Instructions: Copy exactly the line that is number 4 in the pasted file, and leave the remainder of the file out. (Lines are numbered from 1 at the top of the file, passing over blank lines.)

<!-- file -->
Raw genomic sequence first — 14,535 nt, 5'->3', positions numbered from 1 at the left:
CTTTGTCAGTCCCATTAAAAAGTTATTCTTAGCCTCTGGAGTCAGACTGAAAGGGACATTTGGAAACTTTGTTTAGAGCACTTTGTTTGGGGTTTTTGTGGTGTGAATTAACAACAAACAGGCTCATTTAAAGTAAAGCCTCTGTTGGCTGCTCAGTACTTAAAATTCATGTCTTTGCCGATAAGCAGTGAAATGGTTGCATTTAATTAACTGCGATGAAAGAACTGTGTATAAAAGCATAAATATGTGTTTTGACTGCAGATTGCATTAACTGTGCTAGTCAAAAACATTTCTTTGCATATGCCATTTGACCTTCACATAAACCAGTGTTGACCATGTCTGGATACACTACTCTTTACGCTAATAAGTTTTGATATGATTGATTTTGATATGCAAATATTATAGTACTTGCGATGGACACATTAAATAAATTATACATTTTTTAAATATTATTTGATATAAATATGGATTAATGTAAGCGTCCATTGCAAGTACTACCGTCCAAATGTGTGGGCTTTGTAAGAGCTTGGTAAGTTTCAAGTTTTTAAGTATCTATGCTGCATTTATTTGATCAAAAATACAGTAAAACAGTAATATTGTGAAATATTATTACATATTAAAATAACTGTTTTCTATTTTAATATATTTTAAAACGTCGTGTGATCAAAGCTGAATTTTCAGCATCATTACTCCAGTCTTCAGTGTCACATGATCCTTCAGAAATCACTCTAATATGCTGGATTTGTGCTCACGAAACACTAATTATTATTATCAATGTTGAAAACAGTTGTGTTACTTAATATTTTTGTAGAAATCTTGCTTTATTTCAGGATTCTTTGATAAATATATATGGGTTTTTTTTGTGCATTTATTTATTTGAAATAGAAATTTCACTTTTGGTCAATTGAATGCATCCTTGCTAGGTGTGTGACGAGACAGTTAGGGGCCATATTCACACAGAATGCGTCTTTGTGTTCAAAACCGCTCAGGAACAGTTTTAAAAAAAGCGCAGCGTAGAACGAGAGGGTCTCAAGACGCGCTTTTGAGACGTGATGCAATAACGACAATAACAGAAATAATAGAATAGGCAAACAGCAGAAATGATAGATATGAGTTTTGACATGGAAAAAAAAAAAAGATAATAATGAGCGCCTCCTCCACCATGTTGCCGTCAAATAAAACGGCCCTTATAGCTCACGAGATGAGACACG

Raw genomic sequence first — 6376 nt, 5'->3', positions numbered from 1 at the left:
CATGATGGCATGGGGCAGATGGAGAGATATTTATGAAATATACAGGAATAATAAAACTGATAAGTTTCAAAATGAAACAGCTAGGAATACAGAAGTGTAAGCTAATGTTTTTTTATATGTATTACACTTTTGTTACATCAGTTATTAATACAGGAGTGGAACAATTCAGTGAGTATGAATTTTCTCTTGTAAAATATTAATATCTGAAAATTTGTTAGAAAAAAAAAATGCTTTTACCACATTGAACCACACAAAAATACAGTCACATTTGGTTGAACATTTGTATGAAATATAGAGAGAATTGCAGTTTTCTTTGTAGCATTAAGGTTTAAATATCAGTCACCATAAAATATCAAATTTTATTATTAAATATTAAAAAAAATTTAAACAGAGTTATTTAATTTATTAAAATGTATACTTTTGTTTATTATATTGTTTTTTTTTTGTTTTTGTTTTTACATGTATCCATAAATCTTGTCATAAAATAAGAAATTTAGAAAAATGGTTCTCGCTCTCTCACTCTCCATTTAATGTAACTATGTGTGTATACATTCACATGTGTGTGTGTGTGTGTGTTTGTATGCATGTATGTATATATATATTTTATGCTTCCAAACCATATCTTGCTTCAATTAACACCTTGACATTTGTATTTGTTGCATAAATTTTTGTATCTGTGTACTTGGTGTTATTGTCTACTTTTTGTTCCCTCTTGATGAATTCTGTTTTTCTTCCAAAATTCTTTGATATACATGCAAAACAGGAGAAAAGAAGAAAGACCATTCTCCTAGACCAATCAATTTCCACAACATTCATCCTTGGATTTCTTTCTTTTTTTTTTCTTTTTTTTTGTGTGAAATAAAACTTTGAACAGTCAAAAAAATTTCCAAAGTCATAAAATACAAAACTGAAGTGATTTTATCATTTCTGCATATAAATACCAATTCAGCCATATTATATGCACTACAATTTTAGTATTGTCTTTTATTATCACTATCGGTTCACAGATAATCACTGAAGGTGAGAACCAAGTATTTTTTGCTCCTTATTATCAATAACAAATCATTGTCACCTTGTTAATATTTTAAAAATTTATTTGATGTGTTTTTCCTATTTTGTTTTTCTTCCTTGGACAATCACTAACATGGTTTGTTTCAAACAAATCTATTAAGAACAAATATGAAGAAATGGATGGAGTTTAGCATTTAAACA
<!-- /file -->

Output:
CATGATGGCATGGGGCAGATGGAGAGATATTTATGAAATATACAGGAATAATAAAACTGATAAGTTTCAAAATGAAACAGCTAGGAATACAGAAGTGTAAGCTAATGTTTTTTTATATGTATTACACTTTTGTTACATCAGTTATTAATACAGGAGTGGAACAATTCAGTGAGTATGAATTTTCTCTTGTAAAATATTAATATCTGAAAATTTGTTAGAAAAAAAAAATGCTTTTACCACATTGAACCACACAAAAATACAGTCACATTTGGTTGAACATTTGTATGAAATATAGAGAGAATTGCAGTTTTCTTTGTAGCATTAAGGTTTAAATATCAGTCACCATAAAATATCAAATTTTATTATTAAATATTAAAAAAAATTTAAACAGAGTTATTTAATTTATTAAAATGTATACTTTTGTTTATTATATTGTTTTTTTTTTGTTTTTGTTTTTACATGTATCCATAAATCTTGTCATAAAATAAGAAATTTAGAAAAATGGTTCTCGCTCTCTCACTCTCCATTTAATGTAACTATGTGTGTATACATTCACATGTGTGTGTGTGTGTGTGTTTGTATGCATGTATGTATATATATATTTTATGCTTCCAAACCATATCTTGCTTCAATTAACACCTTGACATTTGTATTTGTTGCATAAATTTTTGTATCTGTGTACTTGGTGTTATTGTCTACTTTTTGTTCCCTCTTGATGAATTCTGTTTTTCTTCCAAAATTCTTTGATATACATGCAAAACAGGAGAAAAGAAGAAAGACCATTCTCCTAGACCAATCAATTTCCACAACATTCATCCTTGGATTTCTTTCTTTTTTTTTTCTTTTTTTTTGTGTGAAATAAAACTTTGAACAGTCAAAAAAATTTCCAAAGTCATAAAATACAAAACTGAAGTGATTTTATCATTTCTGCATATAAATACCAATTCAGCCATATTATATGCACTACAATTTTAGTATTGTCTTTTATTATCACTATCGGTTCACAGATAATCACTGAAGGTGAGAACCAAGTATTTTTTGCTCCTTATTATCAATAACAAATCATTGTCACCTTGTTAATATTTTAAAAATTTATTTGATGTGTTTTTCCTATTTTGTTTTTCTTCCTTGGACAATCACTAACATGGTTTGTTTCAAACAAATCTATTAAGAACAAATATGAAGAAATGGATGGAGTTTAGCATTTAAACA